The Irish Government is today facing a crisis that could cause its collapse and lead the country into a pre-Christmas general election after a vote of no confidence was submitted by two of the opposition parties today against a government department minister.
The submission was a no confidence motion in Tánaiste (deputy head of government) Frances Fitzgerald who, as the Minister for Justice, in May 2015 received an e-mail which set out the legal strategy that was initially about to be pursued against a Sgt McCabe at a state enquiry (O’Higgins Commission) into the treatment of public office whistle-blowers. Sergeant Maurice McCabe has been at the centre of a long running controversy over whistle-blower allegations in the Irish police force (An Garda Síochána) after he lifted the lid on large scale driving penalty points controversy. Following the reveal, he allegedly became the target of a number of attempts to discredit his reputation and this controversy has subsequently resulted in a full blown state enquiry of the actions of various parties against Sgt McCabe.
Tánaiste Frances Fitzgerald
The opposition has said that the Tánaiste should have acted on it when the e-mail was initially sent to her. However, the government claims that the Tánaiste was correct in not taking any action.
Legal versus moral
Ms Fitzgerald claimed that she did not remember reading the e-mail and there is also controversy regarding who else was made aware of it, and how it was handled by the Irish Department of Justice.
During a search of records in response to a parliamentary question from Irish Labour TD Alan Kelly, the department confirmed this week that the e-mail was discovered on 9th November. When she was reminded of the e-mail on November 16th, Ms Fitzgerald said that the e-mail advised her she had no function in regard to the Garda’s legal strategy at the commission.
But the opposition in the form of Sinn Féin and Fianna Fáil claim that the e-mail is clear evidence of a conspiracy by the Minister and the Garda to discredit McCabe.
No backing down
On Thursday of this week Sinn Féin tabled a vote of no confidence in Fitzgerald with Fianna Fáil following suit on Friday.
The Taoiseach Leo Varadkar has said he will not be seeking the resignation of the Tánaiste Frances Fitzgerald and has called on all sides to step back for the possibility of dissolving the current government.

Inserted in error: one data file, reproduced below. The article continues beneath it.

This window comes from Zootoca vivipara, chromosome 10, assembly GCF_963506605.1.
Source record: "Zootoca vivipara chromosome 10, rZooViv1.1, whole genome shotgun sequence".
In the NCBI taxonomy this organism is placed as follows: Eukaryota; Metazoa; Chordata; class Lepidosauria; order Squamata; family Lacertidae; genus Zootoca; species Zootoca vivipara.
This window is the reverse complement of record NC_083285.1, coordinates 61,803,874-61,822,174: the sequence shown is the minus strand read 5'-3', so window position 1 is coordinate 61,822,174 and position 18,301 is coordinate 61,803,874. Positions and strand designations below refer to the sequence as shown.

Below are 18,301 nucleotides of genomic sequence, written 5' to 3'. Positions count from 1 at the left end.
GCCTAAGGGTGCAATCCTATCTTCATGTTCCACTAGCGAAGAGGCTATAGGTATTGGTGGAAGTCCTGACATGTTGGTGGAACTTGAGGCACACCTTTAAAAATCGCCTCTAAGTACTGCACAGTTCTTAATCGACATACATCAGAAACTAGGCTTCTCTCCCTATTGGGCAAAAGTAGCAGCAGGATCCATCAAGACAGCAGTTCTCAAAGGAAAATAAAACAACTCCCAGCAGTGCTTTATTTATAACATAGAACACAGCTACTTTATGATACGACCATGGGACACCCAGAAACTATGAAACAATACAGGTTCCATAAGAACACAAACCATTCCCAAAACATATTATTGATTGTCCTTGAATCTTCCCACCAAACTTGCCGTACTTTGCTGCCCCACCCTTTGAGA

Speaking on state television on Friday evening, Mr Varadkar said he will not be rushed over the weekend to “dissolve the Dáil” (Irish Parliament) and that if the country were to go to the polls, “it would be better to have it done before Christmas”.
Despite the claims from all sides that nobody wants an election, it now seems that unless Ms Fitzgerald is either dismissed or resigns, the motion will be carried through on Tuesday next week, and the current government will fall, resulting in an election, possibly in late December. It is still hoped that either Ms Fitzgerald will take one for the team and resign, or that some kind of an agreement will be made between the government and Fianna Fáil which will allow the current arrangement of “confidence and supply” to a minority government to stay in place.
Strong EU position in doubt
With the EU Brexit summit in less than three weeks, it is hoped that the Irish government will not be heading to Brussels having lost some of its valuable momentum and support by showing stability and harmony across the Irish political sphere.
Given the atrocious response by various UK media against the Irish government’s stance over Brexit, there is no doubt that the current crisis will be ammunition for the UK negotiation team who will try to show that there is as much disunity and confusion on the EU side as there is on the UK side. A recent leaked EU report claimed that there was a considerable amount of divisions and uncertainty in the UK camp over what position the UK wants to adopt in the negotiations. And with signs of a compromise over possible Customs Union membership for Northern Ireland appearing over the last few days, the opportunity for Ireland to capitalise could be under threat if the country must deal with the distraction of a general election.
While it seems to be a situation where Ms Fitzgerald is being the victim of a kangaroo court style politics, there is be a bigger issue at stake here, and her resignation may need to happen for the greater good.